The medical assessment section is up next. My advice would be fill it out as honestly as possible, except maybe for the mental illness section. I know of people here who had certain issues but didn’t mention them on their application, as there is a lot of social stigma attached to them in Korea. I won’t go into that here but it will make the whole application much easier. Again, the next two pages are self-explanatory.

As for the lesson plan and personal essay, I will upload them in separate posts later on today.

The letters of recommendation – I used a lecturer from my university and a teacher at the school I volunteered at. The only real advice I can offer is make sure the person knows you well (though if you have teaching experience, it would be wise to use someone from their as a reference). Make sure they sign and date the letters. With my application, this wasn’t the case and it was missed in the first round. It was not a big deal but added to my stress as I had to re-gather them when I was also sorting out things like criminal record checks.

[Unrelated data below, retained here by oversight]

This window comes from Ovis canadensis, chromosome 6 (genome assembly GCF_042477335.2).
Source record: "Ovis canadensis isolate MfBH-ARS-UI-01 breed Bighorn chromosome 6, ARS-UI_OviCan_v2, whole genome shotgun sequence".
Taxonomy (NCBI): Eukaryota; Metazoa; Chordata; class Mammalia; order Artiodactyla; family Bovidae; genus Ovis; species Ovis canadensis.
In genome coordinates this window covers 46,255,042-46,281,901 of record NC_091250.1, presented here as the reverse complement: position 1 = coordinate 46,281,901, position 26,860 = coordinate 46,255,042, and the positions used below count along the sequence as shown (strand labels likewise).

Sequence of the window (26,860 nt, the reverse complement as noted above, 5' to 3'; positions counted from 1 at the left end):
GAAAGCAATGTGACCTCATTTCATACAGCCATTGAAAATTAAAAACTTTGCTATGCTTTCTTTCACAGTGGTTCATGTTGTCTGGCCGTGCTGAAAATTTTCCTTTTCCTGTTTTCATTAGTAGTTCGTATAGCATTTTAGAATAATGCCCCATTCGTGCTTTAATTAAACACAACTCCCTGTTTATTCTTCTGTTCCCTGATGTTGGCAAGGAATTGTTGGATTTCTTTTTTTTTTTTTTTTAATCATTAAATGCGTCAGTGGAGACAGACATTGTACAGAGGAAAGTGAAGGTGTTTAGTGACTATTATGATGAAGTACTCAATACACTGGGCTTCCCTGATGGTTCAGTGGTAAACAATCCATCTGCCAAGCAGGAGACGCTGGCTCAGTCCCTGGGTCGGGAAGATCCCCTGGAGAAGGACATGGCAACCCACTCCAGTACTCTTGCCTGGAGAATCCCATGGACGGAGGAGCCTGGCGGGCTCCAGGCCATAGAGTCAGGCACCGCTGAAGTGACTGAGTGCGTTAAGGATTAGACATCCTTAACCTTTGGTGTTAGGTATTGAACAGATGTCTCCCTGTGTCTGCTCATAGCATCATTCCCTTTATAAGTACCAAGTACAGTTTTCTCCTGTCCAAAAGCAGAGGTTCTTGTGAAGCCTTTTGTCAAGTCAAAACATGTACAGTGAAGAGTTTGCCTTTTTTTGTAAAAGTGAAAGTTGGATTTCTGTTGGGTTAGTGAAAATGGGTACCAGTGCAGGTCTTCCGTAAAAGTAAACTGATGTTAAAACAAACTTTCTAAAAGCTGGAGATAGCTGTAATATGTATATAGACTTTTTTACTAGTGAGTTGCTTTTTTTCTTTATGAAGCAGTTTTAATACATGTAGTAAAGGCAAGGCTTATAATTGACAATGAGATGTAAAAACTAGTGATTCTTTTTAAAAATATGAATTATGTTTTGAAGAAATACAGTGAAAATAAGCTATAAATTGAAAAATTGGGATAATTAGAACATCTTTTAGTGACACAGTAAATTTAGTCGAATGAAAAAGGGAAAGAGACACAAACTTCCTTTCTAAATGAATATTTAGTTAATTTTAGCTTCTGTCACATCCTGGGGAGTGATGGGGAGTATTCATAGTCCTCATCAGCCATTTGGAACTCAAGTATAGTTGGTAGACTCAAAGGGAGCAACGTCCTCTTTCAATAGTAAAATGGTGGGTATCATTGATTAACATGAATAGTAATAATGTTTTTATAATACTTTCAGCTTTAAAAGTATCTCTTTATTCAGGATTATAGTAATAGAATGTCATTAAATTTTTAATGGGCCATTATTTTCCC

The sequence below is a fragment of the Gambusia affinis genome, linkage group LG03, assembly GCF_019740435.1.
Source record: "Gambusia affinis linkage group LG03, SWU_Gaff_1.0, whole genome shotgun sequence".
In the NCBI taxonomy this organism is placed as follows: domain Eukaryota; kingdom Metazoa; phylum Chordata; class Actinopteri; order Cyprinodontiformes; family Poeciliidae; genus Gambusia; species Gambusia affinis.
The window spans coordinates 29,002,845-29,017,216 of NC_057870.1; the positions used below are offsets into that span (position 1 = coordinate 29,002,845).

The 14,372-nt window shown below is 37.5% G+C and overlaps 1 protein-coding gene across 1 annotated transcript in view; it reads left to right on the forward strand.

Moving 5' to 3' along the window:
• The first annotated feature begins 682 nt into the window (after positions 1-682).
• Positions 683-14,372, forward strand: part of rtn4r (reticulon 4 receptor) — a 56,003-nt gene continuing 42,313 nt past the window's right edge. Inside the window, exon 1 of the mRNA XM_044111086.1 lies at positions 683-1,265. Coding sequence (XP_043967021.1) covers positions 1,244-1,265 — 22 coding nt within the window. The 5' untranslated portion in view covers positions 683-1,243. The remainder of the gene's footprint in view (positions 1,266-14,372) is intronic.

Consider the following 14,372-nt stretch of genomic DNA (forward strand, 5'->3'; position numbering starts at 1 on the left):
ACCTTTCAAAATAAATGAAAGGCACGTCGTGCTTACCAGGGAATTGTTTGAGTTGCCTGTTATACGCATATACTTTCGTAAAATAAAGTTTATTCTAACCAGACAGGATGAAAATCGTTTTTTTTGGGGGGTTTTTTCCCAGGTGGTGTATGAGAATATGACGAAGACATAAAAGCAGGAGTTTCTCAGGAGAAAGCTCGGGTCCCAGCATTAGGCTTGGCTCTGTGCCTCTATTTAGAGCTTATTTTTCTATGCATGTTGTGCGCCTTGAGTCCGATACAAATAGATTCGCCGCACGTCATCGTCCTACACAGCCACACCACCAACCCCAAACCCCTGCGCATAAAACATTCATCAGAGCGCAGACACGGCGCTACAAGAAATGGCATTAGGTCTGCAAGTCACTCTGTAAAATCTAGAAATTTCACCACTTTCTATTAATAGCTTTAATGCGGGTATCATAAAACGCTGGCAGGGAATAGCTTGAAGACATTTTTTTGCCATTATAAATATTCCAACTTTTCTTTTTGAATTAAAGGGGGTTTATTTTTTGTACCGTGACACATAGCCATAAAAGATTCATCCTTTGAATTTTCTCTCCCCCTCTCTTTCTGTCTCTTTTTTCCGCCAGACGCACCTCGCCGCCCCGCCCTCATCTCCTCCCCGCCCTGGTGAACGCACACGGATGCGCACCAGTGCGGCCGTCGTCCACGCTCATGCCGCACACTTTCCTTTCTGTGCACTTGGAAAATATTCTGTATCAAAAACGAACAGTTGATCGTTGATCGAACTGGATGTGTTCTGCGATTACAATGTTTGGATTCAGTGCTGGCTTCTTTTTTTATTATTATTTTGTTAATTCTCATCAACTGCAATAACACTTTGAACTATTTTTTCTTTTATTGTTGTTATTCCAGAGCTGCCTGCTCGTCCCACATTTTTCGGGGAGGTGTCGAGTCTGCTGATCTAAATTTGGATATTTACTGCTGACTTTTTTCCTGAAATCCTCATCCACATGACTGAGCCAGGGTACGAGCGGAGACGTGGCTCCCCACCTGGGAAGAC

The Seoul form is something I didn’t fill out, as I applied for Chungbuk last time. The only issue I can see on it is regarding the schools. In Seoul, they are only hiring for elementary schools at the moment. I think this is due to a scaling down of the programme itself within Seoul and other metropolitan centres.

Well, this post has gone on a bit. Check back for the next post soon. And good luck if you are applying. You won’t regret it. Coming here has been a great experience for me.